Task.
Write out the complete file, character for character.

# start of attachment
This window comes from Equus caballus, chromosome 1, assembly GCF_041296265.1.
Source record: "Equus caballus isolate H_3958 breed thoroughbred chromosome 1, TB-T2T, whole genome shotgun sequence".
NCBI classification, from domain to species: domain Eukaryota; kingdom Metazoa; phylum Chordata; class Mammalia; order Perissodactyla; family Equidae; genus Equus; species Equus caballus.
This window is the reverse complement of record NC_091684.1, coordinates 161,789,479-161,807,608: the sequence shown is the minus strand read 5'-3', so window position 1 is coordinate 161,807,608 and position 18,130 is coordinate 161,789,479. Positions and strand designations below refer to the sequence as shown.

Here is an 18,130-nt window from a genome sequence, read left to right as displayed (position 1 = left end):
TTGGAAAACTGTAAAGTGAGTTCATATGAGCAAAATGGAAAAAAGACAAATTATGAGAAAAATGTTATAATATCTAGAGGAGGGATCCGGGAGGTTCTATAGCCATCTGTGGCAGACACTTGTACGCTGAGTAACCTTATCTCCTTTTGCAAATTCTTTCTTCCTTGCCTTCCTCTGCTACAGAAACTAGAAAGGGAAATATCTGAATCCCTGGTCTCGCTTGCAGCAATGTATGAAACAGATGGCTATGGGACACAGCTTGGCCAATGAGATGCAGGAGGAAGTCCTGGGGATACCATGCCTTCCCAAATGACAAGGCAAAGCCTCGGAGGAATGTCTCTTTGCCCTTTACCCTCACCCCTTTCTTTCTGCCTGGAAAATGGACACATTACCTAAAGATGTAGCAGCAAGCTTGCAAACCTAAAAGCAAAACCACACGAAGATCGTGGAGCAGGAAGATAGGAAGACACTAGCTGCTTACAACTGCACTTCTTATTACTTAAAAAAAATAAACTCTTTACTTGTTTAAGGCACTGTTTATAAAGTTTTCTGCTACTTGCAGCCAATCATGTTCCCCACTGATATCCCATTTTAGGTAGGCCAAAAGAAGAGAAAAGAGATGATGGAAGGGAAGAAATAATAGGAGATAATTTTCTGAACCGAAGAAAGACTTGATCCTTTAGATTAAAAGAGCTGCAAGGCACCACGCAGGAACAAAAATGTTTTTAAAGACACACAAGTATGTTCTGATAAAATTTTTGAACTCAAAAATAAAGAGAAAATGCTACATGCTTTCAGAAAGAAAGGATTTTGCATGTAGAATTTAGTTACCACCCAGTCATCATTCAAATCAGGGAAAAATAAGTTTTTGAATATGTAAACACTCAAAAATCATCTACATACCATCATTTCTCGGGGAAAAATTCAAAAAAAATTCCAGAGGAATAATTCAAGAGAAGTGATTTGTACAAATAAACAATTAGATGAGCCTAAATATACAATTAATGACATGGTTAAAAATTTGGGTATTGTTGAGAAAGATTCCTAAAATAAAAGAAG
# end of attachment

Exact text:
This window comes from Equus caballus, chromosome 1, assembly GCF_041296265.1.
Source record: "Equus caballus isolate H_3958 breed thoroughbred chromosome 1, TB-T2T, whole genome shotgun sequence".
NCBI classification, from domain to species: domain Eukaryota; kingdom Metazoa; phylum Chordata; class Mammalia; order Perissodactyla; family Equidae; genus Equus; species Equus caballus.
This window is the reverse complement of record NC_091684.1, coordinates 161,789,479-161,807,608: the sequence shown is the minus strand read 5'-3', so window position 1 is coordinate 161,807,608 and position 18,130 is coordinate 161,789,479. Positions and strand designations below refer to the sequence as shown.

Here is an 18,130-nt window from a genome sequence, read left to right as displayed (position 1 = left end):
TTGGAAAACTGTAAAGTGAGTTCATATGAGCAAAATGGAAAAAAGACAAATTATGAGAAAAATGTTATAATATCTAGAGGAGGGATCCGGGAGGTTCTATAGCCATCTGTGGCAGACACTTGTACGCTGAGTAACCTTATCTCCTTTTGCAAATTCTTTCTTCCTTGCCTTCCTCTGCTACAGAAACTAGAAAGGGAAATATCTGAATCCCTGGTCTCGCTTGCAGCAATGTATGAAACAGATGGCTATGGGACACAGCTTGGCCAATGAGATGCAGGAGGAAGTCCTGGGGATACCATGCCTTCCCAAATGACAAGGCAAAGCCTCGGAGGAATGTCTCTTTGCCCTTTACCCTCACCCCTTTCTTTCTGCCTGGAAAATGGACACATTACCTAAAGATGTAGCAGCAAGCTTGCAAACCTAAAAGCAAAACCACACGAAGATCGTGGAGCAGGAAGATAGGAAGACACTAGCTGCTTACAACTGCACTTCTTATTACTTAAAAAAAATAAACTCTTTACTTGTTTAAGGCACTGTTTATAAAGTTTTCTGCTACTTGCAGCCAATCATGTTCCCCACTGATATCCCATTTTAGGTAGGCCAAAAGAAGAGAAAAGAGATGATGGAAGGGAAGAAATAATAGGAGATAATTTTCTGAACCGAAGAAAGACTTGATCCTTTAGATTAAAAGAGCTGCAAGGCACCACGCAGGAACAAAAATGTTTTTAAAGACACACAAGTATGTTCTGATAAAATTTTTGAACTCAAAAATAAAGAGAAAATGCTACATGCTTTCAGAAAGAAAGGATTTTGCATGTAGAATTTAGTTACCACCCAGTCATCATTCAAATCAGGGAAAAATAAGTTTTTGAATATGTAAACACTCAAAAATCATCTACATACCATCATTTCTCGGGGAAAAATTCAAAAAAAATTCCAGAGGAATAATTCAAGAGAAGTGATTTGTACAAATAAACAATTAGATGAGCCTAAATATACAATTAATGACATGGTTAAAAATTTGGGTATTGTTGAGAAAGATTCCTAAAATAAAAGAAG